My time is dwindling quickly here in South Korea and I am trying to do everything before I leave, a big one on my list being North Korea, or the DMZ (DeMilitarized Zone). Some friends and I booked the tour with the USO specifically so we could go to the JSA (Joint Security Area, you know how the military love their acronyms) which is where South Korea, North Korean and American troops occupy and have been in a tense stand off for over 50 years. We got to see North Korea up close, stand in the room which is half in the South and half in the North and experience one side of the story (apparently when the North gives tours of the area, they have a different version, weird.) It was a day that words cannot do justice, something you must see for yourself to fully understand, so I won’t try here.. but some pictures to give you an idea.

For me, what really hit home was that North Korean people are the same as their southern relatives, all kimchi eating, soju drinking, Hanguel speaking Koreans. Yet there is so much hatred between the two, they are no longer one race of people and this is an interesting yet sad fact about the peninsula. “You are human, and I am human.”

Can’t we just all get along?

The best tourist attraction in Korea!
They explained the reason for standing facing the wall, but I don’t remember it, either way it is kinda funny..
Gaurding the door to North Korea, I was so tempted to try and go through it, just so that I could get attacked by a soldier and have a good story!

I’m standing in South Korea, taking a picture of North Korea.
North Korean village, we were told it is basically like a movie set with lots of nice buildings, but no one living there, pretty creepy.
Bridge of No Return
Wish I could have taken a better picture of the DPRK and its beautiful scenery, but  shoot past this line and a guard will  delete the photo.
Next Holiday??
The subway that goes nowhere…
North Korean beer is so much better than Cass…

For Eric’s last weekend I planned all sorts of “romantic” things to do, Koreans are really into that, couples doing certain things that are considered “couple-y” and I figure when in Korea… Being a little strapped on cash this month (trying to save for our travels and paying off my eye surgery finally!) we made it a fun weekend on a budget, which included the Seoul Zoo at Seoul Grand Park, lunch in Chuncheon for the famous Dalk Galbi, and ziplining to Nami Island.

I am big animal lover (only serial killer’s aren’t in my opinion) and think zoo’s are a tad sad, those poor animals taken from their home and caged against their will, its just not fair. People can be so cruel. But I love them so any chance to see some monkey’s, I am there. Seoul Grand Park is the home to the zoo and Seoul Land plus lots of land for lakes, picnicking and bike riding. It is close to my home and I am looking forward to spending more sunny afternoons there this summer. The zoo is okay, a little upsetting for me at times but pretty and most of the animals seemed to be treated well. I was concerned that many of the people were feeding chips and such to the animals which is terrible for them and depressing to watch them beg for. Also the lions were on a grassy field with about 20 males all growling loudly and fighting with each other. The Korean’s love their drama so it was a hit, but I had to walk away. It is unnatural for so many males should not be living in close quarters like that and I think they were going mad. Regardless, it is only 3,000 krw to get in and we mostly enjoyed our day watching and playing with the animals.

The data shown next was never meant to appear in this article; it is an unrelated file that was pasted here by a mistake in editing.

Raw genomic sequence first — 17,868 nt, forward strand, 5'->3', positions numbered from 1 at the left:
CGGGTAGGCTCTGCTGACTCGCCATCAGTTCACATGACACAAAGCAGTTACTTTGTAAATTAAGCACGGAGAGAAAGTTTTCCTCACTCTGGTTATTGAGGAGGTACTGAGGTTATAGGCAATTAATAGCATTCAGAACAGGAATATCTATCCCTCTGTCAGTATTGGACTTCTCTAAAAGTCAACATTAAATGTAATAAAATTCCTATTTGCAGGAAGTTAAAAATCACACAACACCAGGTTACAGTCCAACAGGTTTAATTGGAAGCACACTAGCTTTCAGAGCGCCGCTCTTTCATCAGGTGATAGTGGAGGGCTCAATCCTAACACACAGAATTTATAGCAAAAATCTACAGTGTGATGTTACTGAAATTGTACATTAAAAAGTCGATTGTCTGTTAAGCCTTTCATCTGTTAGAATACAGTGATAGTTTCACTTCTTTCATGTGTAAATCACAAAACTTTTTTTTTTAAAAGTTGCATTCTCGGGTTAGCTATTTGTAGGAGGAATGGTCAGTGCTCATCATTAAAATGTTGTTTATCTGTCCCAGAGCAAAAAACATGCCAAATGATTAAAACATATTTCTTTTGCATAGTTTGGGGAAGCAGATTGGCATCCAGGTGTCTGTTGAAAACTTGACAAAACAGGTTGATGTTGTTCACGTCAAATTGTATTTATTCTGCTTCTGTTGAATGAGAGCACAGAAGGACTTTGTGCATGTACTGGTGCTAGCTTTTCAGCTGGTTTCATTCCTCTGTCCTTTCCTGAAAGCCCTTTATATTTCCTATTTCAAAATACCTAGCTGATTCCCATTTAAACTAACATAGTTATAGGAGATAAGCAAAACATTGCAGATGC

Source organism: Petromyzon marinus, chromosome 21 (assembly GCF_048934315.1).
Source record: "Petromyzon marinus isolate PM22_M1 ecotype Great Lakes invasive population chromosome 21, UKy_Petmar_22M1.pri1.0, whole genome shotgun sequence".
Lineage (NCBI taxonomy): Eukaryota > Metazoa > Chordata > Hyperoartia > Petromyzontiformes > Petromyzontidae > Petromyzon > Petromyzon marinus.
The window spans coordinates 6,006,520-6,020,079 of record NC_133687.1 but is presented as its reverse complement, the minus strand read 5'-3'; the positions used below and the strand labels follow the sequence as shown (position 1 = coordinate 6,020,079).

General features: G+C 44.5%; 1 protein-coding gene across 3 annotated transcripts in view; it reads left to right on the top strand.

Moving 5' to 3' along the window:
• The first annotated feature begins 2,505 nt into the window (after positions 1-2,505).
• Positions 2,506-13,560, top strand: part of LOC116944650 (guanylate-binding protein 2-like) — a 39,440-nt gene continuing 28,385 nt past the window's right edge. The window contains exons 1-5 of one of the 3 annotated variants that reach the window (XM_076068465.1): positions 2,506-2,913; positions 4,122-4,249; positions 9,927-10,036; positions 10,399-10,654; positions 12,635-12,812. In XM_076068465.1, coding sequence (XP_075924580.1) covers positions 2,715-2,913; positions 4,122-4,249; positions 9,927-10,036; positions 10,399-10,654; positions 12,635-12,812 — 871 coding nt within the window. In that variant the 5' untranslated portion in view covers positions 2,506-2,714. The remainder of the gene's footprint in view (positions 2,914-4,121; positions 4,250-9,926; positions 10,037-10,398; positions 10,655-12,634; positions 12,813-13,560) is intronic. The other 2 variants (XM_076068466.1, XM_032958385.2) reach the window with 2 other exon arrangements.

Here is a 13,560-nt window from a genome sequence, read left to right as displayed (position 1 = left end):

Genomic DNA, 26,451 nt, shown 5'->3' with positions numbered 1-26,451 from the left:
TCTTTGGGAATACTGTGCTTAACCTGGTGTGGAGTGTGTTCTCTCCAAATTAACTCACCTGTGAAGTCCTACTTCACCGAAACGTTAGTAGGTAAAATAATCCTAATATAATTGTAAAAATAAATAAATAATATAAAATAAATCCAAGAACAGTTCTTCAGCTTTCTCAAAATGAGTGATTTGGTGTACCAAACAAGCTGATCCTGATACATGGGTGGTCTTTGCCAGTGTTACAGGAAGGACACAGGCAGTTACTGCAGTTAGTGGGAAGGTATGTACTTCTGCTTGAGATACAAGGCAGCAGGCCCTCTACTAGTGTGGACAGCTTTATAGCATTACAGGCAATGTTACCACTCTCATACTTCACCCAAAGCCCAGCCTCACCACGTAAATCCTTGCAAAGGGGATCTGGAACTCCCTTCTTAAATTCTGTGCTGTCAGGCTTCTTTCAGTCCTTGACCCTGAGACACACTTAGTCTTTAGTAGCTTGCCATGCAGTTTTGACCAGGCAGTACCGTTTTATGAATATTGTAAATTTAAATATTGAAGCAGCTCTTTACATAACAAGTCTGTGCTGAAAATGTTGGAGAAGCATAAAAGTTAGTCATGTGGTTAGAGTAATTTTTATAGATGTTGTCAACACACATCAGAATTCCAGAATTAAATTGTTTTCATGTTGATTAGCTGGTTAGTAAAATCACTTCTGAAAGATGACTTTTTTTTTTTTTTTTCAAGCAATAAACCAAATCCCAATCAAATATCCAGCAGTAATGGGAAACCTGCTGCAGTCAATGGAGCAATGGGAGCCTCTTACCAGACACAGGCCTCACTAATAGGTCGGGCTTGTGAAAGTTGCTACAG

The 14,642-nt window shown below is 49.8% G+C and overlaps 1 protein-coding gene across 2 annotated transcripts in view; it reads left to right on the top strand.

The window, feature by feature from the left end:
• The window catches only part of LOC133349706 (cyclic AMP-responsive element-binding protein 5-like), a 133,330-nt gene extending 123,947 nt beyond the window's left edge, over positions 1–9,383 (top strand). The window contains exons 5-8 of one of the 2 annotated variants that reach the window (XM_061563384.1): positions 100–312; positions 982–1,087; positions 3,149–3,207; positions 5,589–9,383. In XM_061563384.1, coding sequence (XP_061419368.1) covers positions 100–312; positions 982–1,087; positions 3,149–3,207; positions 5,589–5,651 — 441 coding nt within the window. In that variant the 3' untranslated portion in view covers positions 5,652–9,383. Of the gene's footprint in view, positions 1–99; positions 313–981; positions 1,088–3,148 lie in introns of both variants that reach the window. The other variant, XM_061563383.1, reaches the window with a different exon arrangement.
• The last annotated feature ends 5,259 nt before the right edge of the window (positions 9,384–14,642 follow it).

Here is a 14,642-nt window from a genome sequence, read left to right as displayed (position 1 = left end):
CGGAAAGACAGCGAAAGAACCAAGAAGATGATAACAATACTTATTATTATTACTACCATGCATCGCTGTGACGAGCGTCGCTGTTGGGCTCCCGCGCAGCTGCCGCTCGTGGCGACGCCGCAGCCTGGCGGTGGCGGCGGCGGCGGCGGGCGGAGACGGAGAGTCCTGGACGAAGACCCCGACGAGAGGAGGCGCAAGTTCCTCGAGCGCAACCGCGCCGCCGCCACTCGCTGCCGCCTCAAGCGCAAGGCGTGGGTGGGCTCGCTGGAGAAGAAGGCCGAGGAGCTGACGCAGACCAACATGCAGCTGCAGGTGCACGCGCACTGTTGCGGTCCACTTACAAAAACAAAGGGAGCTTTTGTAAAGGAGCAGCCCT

poor monkey😦

The next morning we woke up early (we were out the door by 9 am which was both shocking and difficult on a Sunday) and took the subway to Chuncheon, a city in Gangwon, northeast of Seoul. It is a city known as the home of Dalk Galbi, a delicious spicy chicken dish, and our favorite Korean food. We took the subway all the way there (about 1.5 hours on the Jungang line from Sangbong to Chuncheon) and landed at the Chuncheon station ready for a feast! The tourist information booth right outside the station has great English speaking, helpful people, including maps and guides in English, free of charge! They helped us figure out where to get the famous 닭갈비 and advised us to where Nami Island was (not at that station like I read online). We overindulged at one of the many restaurants offering the specialty (literally there is a street called Myeongdong Dalk Galbi street, the difficult part is picking one.)

YUM!!

We watched the beautiful scenery from the train as we headed a few stops back towards Seoul, getting off at Gapyeong. A short cab ride to the port and we were at the entrance to the Republic of Namisaru (apparently it is not technically South Korea or something so they have this fake immigration area, it was very bizarre.) We chose to skip “immigration” and try the zip wire to Nami Island. It was a bit of a wait but the manager spoke great English and explained it was the longest zip wire in Asia at 3,083 feet long and all the products were from a company in Utah. It was 38,000 krw and was a beautiful and unique way to get to an island, much more exciting than the ferry.